A Public Awareness Plan is Just Another Form of Governance

Public Awareness Requires Management of the Program, the Communications and Effectiveness Measurement

The Plan, Do, Check, Act methodology has proven to be quite valuable in the management of Public Awareness. Recent audits and PHMSA presentations are clearly sending the message that Public Awareness Programs are more than just “mailing”… Audits are demonstrating that operators need to manage the program requirements, the communications and the determination of effectiveness “WITH Mechanisms to Document and Improve”.

Communications Management

Did you communicate as required by your plan?

ICAM for Public Awareness is 100% configurable, allowing for the management, scheduling, tracking, documenting and reporting of communications associated with compliance. Each operator may determine the level of detail to be managed within the system.

Audiences – Schedule processes for each stakeholder audience to document the fact that you communicated as your
plan said you would.

Languages – 
Document the languages used for all stakeholders, and if there were any new languages that needed to
be used to make adjustments to the plan.

Messages – 
Document the primary and any supplemental messages sent to each stakeholder. 

Methods – Document what method was used for each communication, then review which method worked or did not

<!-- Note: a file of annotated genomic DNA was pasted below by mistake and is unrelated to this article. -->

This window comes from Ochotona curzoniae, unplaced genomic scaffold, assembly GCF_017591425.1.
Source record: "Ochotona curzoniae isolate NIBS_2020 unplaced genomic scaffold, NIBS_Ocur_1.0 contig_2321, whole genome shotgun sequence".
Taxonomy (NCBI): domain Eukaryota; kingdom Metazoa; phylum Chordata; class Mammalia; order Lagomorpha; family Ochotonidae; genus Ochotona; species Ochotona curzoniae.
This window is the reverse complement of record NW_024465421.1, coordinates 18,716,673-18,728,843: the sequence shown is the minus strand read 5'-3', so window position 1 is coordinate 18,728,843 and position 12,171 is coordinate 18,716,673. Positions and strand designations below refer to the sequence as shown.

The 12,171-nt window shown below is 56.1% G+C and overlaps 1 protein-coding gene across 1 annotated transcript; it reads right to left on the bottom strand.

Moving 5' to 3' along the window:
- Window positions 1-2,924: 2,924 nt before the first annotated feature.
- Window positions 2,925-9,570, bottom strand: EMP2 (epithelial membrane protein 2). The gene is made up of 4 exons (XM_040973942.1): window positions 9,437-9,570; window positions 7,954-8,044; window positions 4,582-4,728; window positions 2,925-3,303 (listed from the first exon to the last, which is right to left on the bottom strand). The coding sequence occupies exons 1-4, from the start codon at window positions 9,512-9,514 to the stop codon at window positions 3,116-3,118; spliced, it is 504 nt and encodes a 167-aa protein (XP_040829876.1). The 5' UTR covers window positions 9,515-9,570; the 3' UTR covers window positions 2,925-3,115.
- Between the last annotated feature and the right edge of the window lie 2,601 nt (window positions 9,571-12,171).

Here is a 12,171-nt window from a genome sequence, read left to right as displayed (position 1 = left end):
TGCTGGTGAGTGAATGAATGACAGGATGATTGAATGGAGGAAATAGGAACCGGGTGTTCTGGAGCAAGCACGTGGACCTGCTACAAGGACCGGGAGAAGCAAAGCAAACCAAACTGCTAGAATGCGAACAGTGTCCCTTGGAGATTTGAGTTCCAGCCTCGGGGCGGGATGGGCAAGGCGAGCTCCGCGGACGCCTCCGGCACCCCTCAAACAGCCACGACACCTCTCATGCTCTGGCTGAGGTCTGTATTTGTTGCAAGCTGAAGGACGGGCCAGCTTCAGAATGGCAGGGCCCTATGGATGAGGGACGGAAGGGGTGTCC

and adjust the plan accordingly. 

Frequencies – 
Keep track of the frequency of each communication with scheduling to make sure the plan is followed
as it states.

To learn more about how the ICAM platform may be implemented to support your Quality Management approach to Public Awareness, please contact us.

To learn more about how the ICAM platform may be implemented to support your Quality Management approach to Public Awareness, please contact us.



Regardless of the message effectiveness, if it is not delivered to the target audience, does it really matter? The first step in demonstrating how effective your Public Awareness communication is, you need to be able to show that your message is reaching its intended target.

Effectiveness begins with having communications directed at the “Right Target” i.e. the affected public within the pipeline corridor.

1. Gauging effectiveness based on the number of non-deliverable mailings does not reflect an accurate picture of whether or not a Public Awareness mailing has reached all addressed structures within the PIR.

2. Delivery measurement based on returns may provide a false sense of “effectiveness”.

3. Current effectiveness measurements are based on the number of pieces of mail returned as non-deliverable; however, these measurements should be based on the percentage of structures within the designated corridor that actually received the communication.

The statistics associated with a typical “Shotgun” mailing for a 273 mile segment demonstrate the ineffectiveness of this approach:

  • 1733 residential structures identified inside the PIR
  • 1351 deliveries to the residents inside the PIR
  • 382 residential dwellings within the PIR who DID NOT receive the PA mailing
  • 8463 Number of mailings sent to addresses OUTSIDE THE TARGET AREA

Although 99% of these mailings were delivered, typically up to 20% of the residents in the corridor were NOT reached.